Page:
We can’t brag enough about our biggest competitive advantage: Our people. They’re some of the smartest, most talented, most interesting people on the planet – and we’re not exaggerating. In fact, if you knew even half the things our employees are up to in their spare time, it would blow your mind.
The Secret Life of RV series reveals some of the coolest things our employees are doing outside of work. (Read: THIS is where we blow your mind)
Secret Life: Austin Light
RV Content Lead & Web Designer/Internet Celebrity & Published Author
One of our most senior copywriters at RV, Austin started in January 2011 and has written copy for dozens of brands. He’s also branched out over the years to incorporate his other loves (art, design and education) into his day job. He’s the mastermind behind our caricature posters for Red Talks, the designer behind several websites for brand partners, written a TON of internal on-boarding materials, designed infographics and shirts and has even helped animate videos for the company.
Q: To be clear, this particular success didn’t come out of nowhere. You’ve been quietly doing some big things for a long time. Mind sharing some of those first?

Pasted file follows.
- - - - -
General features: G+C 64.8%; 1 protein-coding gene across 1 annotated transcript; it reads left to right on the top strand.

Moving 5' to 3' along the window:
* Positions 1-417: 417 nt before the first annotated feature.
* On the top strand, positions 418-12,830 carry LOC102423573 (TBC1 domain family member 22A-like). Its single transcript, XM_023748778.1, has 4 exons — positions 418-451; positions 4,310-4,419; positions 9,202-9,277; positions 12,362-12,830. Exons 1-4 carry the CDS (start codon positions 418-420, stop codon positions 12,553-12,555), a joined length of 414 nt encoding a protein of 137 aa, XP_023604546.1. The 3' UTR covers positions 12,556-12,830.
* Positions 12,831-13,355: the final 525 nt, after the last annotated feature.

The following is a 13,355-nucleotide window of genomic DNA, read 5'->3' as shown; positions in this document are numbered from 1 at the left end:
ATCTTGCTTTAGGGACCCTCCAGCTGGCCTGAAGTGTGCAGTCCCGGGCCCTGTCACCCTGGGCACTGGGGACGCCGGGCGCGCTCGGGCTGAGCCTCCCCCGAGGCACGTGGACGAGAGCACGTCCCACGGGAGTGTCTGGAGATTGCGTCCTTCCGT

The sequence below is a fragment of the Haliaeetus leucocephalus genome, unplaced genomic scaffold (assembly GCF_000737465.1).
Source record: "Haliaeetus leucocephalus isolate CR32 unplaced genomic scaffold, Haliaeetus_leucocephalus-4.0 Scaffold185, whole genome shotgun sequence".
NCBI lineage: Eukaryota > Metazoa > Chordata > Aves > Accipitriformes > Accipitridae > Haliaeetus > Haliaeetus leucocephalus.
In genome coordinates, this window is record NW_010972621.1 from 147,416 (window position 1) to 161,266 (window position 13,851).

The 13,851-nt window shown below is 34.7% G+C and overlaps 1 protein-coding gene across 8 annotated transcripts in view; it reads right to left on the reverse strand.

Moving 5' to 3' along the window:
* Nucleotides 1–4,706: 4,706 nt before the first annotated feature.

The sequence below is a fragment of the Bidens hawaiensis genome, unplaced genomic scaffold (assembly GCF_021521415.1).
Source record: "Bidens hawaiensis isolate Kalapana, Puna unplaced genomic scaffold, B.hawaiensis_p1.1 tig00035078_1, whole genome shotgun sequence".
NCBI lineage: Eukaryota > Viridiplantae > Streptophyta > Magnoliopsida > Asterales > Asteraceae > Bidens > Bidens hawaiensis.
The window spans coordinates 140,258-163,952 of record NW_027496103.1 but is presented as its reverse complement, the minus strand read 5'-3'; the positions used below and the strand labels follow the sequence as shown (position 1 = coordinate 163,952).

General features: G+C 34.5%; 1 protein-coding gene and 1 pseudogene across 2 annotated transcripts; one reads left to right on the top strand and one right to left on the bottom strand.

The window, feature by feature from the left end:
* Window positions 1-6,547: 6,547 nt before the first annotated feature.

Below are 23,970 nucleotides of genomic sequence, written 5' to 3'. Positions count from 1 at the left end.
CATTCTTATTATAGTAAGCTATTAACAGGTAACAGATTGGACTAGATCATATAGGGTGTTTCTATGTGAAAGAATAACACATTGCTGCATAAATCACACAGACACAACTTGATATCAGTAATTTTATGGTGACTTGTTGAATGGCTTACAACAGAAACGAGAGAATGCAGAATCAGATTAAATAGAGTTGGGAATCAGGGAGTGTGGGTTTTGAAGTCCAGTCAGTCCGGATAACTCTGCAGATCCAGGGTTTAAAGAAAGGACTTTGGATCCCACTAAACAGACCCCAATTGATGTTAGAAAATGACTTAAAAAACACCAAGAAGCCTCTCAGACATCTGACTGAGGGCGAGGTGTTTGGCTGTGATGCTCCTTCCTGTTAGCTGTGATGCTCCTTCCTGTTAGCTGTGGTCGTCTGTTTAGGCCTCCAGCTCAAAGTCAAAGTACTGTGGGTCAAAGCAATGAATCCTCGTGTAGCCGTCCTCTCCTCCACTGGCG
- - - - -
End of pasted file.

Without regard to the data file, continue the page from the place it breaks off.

A: Sure. Prior to this book I’ve gotten to do all kinds of cool things—I illustrated a billboard for Frontier Communications, illustrated a children’s book for the city of Yuma, Arizona, wrote countless websites, and took on dozens of other small projects, like drawing commissioned portraits for families and designing wedding invitations.
Q: For most (normal) people, one of those jobs is enough to fill a plate. How did you find time to 1) Master all of those skills in the first place and 2) Make them a part of your every day job?
A: I’m never not working on something. I like to have goals and big projects to work toward, both professionally and personally. I was one of those learning nerds who went straight from undergrad to grad school, and even now I’m almost always in a class of some sort. I just finished an advanced character design class at Schoolism.com, and last fall I was in a mentorship class through the Oately Academy with Nickelodeon painter Sarah Marino.
I love writing and art because there’s always forward progress. You can’t really master them. There’s always something you can get better at, and it might be slow and steady, but you can see the progress as you improve. I might be addicted to that learning and improvement loop.
Q: Let’s talk about Movie Title Typos. How did it come about?
A: The Movie Title Typos drawings were started as something to do for Inktober, a daily art challenge created by artist Jake Parker. It’s simple: just draw something with ink every day of October, and post it online with the hashtag #inktober. (Nerd alert: I love art challenges like that because you get to improve your art along with thousands of other people.)